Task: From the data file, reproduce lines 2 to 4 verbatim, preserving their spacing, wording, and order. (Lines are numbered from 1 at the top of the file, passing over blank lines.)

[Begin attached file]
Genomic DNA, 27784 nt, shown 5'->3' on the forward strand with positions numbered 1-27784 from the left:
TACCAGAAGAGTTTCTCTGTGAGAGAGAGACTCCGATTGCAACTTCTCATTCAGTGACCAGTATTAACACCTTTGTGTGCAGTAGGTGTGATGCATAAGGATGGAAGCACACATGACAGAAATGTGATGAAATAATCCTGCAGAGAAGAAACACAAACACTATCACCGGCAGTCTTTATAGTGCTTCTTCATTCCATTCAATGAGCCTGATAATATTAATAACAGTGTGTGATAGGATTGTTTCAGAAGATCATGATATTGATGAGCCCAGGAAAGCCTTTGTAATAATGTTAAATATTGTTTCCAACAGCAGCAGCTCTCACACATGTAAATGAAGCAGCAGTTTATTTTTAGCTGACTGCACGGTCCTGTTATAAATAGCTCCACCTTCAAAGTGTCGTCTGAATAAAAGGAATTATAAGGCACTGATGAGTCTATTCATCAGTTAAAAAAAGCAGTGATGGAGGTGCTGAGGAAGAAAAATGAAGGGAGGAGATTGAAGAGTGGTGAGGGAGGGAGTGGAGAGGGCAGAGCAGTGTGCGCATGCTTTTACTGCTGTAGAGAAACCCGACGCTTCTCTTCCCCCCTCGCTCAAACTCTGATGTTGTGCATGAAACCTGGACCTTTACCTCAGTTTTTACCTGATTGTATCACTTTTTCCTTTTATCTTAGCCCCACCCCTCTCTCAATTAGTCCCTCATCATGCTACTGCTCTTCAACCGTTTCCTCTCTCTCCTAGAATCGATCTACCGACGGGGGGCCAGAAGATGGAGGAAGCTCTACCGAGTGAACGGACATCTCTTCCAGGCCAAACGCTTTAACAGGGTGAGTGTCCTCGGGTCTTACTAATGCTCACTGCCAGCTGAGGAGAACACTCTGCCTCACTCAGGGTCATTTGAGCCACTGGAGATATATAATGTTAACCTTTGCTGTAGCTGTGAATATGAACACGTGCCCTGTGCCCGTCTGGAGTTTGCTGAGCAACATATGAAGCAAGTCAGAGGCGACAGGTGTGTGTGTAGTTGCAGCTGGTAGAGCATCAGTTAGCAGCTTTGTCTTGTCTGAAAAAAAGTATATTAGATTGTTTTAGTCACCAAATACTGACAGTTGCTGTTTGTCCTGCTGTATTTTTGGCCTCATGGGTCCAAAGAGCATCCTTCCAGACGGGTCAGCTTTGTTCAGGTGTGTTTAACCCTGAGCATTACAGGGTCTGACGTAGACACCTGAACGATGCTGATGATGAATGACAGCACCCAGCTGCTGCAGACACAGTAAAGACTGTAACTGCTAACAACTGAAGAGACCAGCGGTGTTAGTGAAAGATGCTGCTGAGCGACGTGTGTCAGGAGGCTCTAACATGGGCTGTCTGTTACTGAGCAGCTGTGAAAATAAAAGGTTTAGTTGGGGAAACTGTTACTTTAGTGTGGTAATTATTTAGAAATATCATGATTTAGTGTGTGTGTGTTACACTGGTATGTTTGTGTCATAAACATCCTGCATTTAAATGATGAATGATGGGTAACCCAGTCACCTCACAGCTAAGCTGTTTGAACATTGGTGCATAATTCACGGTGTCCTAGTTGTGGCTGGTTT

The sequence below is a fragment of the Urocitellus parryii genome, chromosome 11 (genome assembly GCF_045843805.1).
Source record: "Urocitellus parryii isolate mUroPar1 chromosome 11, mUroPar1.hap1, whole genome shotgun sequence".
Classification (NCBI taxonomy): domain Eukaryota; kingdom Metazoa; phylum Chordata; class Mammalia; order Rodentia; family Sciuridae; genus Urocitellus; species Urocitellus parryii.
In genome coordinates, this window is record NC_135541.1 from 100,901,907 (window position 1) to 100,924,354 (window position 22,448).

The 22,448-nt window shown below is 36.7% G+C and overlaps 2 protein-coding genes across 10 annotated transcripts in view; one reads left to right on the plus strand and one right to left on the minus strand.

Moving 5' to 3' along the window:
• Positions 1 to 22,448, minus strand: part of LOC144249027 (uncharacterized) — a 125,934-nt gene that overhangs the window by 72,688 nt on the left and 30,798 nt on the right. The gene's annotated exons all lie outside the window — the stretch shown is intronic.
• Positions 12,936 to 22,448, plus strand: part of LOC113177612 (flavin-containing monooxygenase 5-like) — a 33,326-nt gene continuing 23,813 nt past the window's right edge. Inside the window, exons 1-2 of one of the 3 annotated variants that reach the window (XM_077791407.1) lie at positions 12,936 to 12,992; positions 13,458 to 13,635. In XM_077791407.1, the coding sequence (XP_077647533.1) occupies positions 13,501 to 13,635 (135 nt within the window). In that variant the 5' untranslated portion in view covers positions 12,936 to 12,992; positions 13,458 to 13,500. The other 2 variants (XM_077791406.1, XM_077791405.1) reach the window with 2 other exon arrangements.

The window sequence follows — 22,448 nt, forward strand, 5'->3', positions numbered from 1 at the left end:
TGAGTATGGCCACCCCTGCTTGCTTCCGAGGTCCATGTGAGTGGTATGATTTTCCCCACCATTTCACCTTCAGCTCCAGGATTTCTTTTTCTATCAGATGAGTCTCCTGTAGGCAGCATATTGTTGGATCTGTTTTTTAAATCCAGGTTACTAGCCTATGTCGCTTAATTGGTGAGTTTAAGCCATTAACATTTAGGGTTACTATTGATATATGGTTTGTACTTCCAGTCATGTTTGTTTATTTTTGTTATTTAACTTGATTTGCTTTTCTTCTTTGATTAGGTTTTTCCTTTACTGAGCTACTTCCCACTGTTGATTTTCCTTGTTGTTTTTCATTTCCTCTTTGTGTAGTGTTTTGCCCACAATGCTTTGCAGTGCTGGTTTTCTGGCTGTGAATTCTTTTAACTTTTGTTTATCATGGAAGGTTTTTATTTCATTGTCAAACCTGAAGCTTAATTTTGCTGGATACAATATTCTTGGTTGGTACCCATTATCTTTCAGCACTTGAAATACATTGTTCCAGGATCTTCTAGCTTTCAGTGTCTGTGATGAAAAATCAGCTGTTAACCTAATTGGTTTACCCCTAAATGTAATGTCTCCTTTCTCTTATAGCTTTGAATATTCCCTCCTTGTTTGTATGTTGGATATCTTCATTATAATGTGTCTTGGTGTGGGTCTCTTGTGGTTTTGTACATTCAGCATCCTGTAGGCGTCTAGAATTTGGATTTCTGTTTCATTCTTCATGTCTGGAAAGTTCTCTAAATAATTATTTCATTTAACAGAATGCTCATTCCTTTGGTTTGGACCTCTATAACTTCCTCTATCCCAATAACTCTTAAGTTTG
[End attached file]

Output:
TACCAGAAGAGTTTCTCTGTGAGAGAGAGACTCCGATTGCAACTTCTCATTCAGTGACCAGTATTAACACCTTTGTGTGCAGTAGGTGTGATGCATAAGGATGGAAGCACACATGACAGAAATGTGATGAAATAATCCTGCAGAGAAGAAACACAAACACTATCACCGGCAGTCTTTATAGTGCTTCTTCATTCCATTCAATGAGCCTGATAATATTAATAACAGTGTGTGATAGGATTGTTTCAGAAGATCATGATATTGATGAGCCCAGGAAAGCCTTTGTAATAATGTTAAATATTGTTTCCAACAGCAGCAGCTCTCACACATGTAAATGAAGCAGCAGTTTATTTTTAGCTGACTGCACGGTCCTGTTATAAATAGCTCCACCTTCAAAGTGTCGTCTGAATAAAAGGAATTATAAGGCACTGATGAGTCTATTCATCAGTTAAAAAAAGCAGTGATGGAGGTGCTGAGGAAGAAAAATGAAGGGAGGAGATTGAAGAGTGGTGAGGGAGGGAGTGGAGAGGGCAGAGCAGTGTGCGCATGCTTTTACTGCTGTAGAGAAACCCGACGCTTCTCTTCCCCCCTCGCTCAAACTCTGATGTTGTGCATGAAACCTGGACCTTTACCTCAGTTTTTACCTGATTGTATCACTTTTTCCTTTTATCTTAGCCCCACCCCTCTCTCAATTAGTCCCTCATCATGCTACTGCTCTTCAACCGTTTCCTCTCTCTCCTAGAATCGATCTACCGACGGGGGGCCAGAAGATGGAGGAAGCTCTACCGAGTGAACGGACATCTCTTCCAGGCCAAACGCTTTAACAGGGTGAGTGTCCTCGGGTCTTACTAATGCTCACTGCCAGCTGAGGAGAACACTCTGCCTCACTCAGGGTCATTTGAGCCACTGGAGATATATAATGTTAACCTTTGCTGTAGCTGTGAATATGAACACGTGCCCTGTGCCCGTCTGGAGTTTGCTGAGCAACATATGAAGCAAGTCAGAGGCGACAGGTGTGTGTGTAGTTGCAGCTGGTAGAGCATCAGTTAGCAGCTTTGTCTTGTCTGAAAAAAAGTATATTAGATTGTTTTAGTCACCAAATACTGACAGTTGCTGTTTGTCCTGCTGTATTTTTGGCCTCATGGGTCCAAAGAGCATCCTTCCAGACGGGTCAGCTTTGTTCAGGTGTGTTTAACCCTGAGCATTACAGGGTCTGACGTAGACACCTGAACGATGCTGATGATGAATGACAGCACCCAGCTGCTGCAGACACAGTAAAGACTGTAACTGCTAACAACTGAAGAGACCAGCGGTGTTAGTGAAAGATGCTGCTGAGCGACGTGTGTCAGGAGGCTCTAACATGGGCTGTCTGTTACTGAGCAGCTGTGAAAATAAAAGGTTTAGTTGGGGAAACTGTTACTTTAGTGTGGTAATTATTTAGAAATATCATGATTTAGTGTGTGTGTGTTACACTGGTATGTTTGTGTCATAAACATCCTGCATTTAAATGATGAATGATGGGTAACCCAGTCACCTCACAGCTAAGCTGTTTGAACATTGGTGCATAATTCACGGTGTCCTAGTTGTGGCTGGTTT

The sequence below is a fragment of the Urocitellus parryii genome, chromosome 11 (genome assembly GCF_045843805.1).
Source record: "Urocitellus parryii isolate mUroPar1 chromosome 11, mUroPar1.hap1, whole genome shotgun sequence".